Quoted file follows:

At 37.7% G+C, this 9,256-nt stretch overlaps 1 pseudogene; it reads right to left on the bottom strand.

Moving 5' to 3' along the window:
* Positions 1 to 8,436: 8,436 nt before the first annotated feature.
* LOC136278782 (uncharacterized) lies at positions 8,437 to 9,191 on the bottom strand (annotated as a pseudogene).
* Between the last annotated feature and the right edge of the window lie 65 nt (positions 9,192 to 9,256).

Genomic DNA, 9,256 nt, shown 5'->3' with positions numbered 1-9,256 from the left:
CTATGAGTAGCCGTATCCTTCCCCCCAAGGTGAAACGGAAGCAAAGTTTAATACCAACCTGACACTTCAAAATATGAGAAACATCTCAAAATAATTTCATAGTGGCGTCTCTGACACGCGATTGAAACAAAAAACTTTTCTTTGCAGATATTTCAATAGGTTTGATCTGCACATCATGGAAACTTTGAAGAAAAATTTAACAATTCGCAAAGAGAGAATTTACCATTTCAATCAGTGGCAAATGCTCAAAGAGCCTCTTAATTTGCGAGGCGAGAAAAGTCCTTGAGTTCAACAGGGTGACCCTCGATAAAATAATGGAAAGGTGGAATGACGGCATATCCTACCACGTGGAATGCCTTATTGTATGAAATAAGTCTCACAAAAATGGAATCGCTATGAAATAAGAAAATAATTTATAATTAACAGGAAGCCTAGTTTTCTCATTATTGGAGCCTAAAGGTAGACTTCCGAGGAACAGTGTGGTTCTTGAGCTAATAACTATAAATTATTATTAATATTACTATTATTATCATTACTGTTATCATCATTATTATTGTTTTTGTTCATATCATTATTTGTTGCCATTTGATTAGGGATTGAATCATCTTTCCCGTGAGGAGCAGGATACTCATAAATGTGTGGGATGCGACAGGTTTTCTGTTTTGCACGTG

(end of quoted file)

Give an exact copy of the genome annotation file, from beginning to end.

At 37.7% G+C, this 9,256-nt stretch overlaps 1 pseudogene; it reads right to left on the bottom strand.

Moving 5' to 3' along the window:
* Positions 1 to 8,436: 8,436 nt before the first annotated feature.
* LOC136278782 (uncharacterized) lies at positions 8,437 to 9,191 on the bottom strand (annotated as a pseudogene).
* Between the last annotated feature and the right edge of the window lie 65 nt (positions 9,192 to 9,256).

Genomic DNA, 9,256 nt, shown 5'->3' with positions numbered 1-9,256 from the left:
CTATGAGTAGCCGTATCCTTCCCCCCAAGGTGAAACGGAAGCAAAGTTTAATACCAACCTGACACTTCAAAATATGAGAAACATCTCAAAATAATTTCATAGTGGCGTCTCTGACACGCGATTGAAACAAAAAACTTTTCTTTGCAGATATTTCAATAGGTTTGATCTGCACATCATGGAAACTTTGAAGAAAAATTTAACAATTCGCAAAGAGAGAATTTACCATTTCAATCAGTGGCAAATGCTCAAAGAGCCTCTTAATTTGCGAGGCGAGAAAAGTCCTTGAGTTCAACAGGGTGACCCTCGATAAAATAATGGAAAGGTGGAATGACGGCATATCCTACCACGTGGAATGCCTTATTGTATGAAATAAGTCTCACAAAAATGGAATCGCTATGAAATAAGAAAATAATTTATAATTAACAGGAAGCCTAGTTTTCTCATTATTGGAGCCTAAAGGTAGACTTCCGAGGAACAGTGTGGTTCTTGAGCTAATAACTATAAATTATTATTAATATTACTATTATTATCATTACTGTTATCATCATTATTATTGTTTTTGTTCATATCATTATTTGTTGCCATTTGATTAGGGATTGAATCATCTTTCCCGTGAGGAGCAGGATACTCATAAATGTGTGGGATGCGACAGGTTTTCTGTTTTGCACGTG